In the foreign policy space too, Lula has made his intentions clear. During his tenure in office, he pushed for a multipolar world order with a leading place at the table for Brazil. He devoted significant time and attention toward strengthening multinational groups, like the BRICs (Brazil, Russia, India, China, and South Africa), and regional institutions, like Unasur. It is likely that we will see a return to these aspirations, with Lula’s foreign policy team seeking to operate as an interlocutor with the capacity to broker nonviolent solutions to international disputes, as they once tried to do in Iran in 2010. For better or worse, we are already seeing signs of this from Lula the candidate, who blamed both sides for the conflict in Ukraine and offered Brazil as a negotiating partner to help bring about an end to the war.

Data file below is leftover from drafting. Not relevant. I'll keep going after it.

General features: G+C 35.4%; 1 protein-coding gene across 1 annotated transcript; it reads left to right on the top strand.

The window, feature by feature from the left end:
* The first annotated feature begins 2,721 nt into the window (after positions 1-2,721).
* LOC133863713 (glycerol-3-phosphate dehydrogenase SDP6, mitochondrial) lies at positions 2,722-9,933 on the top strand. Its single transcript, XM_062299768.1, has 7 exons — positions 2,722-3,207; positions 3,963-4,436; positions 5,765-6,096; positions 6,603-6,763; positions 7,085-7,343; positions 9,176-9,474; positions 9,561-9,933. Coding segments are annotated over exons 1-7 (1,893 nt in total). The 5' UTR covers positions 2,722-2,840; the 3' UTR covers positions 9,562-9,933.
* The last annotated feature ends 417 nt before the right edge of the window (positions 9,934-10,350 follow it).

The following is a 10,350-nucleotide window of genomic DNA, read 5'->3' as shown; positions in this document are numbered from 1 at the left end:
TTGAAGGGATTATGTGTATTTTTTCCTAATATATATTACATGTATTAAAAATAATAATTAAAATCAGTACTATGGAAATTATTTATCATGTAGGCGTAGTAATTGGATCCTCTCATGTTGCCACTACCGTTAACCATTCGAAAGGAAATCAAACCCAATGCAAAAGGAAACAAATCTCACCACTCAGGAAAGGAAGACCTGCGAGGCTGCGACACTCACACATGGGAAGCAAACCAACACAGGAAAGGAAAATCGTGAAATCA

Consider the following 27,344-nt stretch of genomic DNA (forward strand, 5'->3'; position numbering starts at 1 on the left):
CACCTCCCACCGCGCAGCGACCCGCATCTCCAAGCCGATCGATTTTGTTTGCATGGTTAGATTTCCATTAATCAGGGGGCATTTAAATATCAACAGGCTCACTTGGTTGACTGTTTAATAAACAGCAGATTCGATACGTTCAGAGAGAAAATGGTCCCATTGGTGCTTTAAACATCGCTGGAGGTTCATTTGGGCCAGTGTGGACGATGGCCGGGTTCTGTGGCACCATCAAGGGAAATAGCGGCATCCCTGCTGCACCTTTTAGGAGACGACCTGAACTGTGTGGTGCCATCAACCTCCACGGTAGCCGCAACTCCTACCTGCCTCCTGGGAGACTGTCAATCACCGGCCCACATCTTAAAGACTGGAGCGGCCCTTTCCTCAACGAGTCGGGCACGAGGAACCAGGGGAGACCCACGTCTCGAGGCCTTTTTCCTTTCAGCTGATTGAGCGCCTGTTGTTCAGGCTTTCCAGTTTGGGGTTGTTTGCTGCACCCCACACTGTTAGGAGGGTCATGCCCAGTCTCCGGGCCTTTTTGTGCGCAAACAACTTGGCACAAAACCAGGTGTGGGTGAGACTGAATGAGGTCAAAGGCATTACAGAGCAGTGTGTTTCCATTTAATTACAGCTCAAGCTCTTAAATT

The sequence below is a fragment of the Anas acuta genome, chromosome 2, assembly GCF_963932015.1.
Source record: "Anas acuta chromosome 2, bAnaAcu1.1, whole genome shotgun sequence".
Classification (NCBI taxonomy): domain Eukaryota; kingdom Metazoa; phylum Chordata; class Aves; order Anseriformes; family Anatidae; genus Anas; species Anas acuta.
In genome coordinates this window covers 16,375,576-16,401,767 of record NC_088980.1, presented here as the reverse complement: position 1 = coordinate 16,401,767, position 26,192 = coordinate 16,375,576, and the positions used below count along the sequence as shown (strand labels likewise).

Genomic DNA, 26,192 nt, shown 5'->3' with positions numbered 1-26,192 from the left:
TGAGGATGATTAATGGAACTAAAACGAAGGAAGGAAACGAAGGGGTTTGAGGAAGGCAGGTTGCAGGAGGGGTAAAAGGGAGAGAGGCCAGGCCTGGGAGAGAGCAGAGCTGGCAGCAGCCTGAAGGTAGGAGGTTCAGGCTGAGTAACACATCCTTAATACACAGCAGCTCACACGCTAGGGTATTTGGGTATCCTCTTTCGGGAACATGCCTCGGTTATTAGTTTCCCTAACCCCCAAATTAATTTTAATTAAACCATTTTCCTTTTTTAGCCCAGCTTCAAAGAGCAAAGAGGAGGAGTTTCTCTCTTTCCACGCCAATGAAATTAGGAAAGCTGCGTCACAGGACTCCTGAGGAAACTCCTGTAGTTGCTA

As in the past, Brazilian’s foreign policy aspirations may conflict with U.S. objectives internationally. However, much like in previous eras, the U.S. will also find a willing partner in a variety of domains. Among the most widely discussed is climate change. The election in Brazil was viewed as a referendum on “the planet’s future,” with the fate of the Amazon rainforest hanging in the balance. Despite some controversial past environmental policies, Lula’s victory — and his close alliance with leading Brazilian environmentalist Marina Silva — represents a dramatic shift in Brazil’s environmental policies after an acceleration of deforestation under Bolsonaro. Another perhaps less discussed area where collaboration may be possible will be in strengthening the appeal of democratic governance around the world, particularly in the global South. This cooperation could focus on uplifting Brazil as a positive example of democratic values and norms, at a time when many democracies around the world are teetering.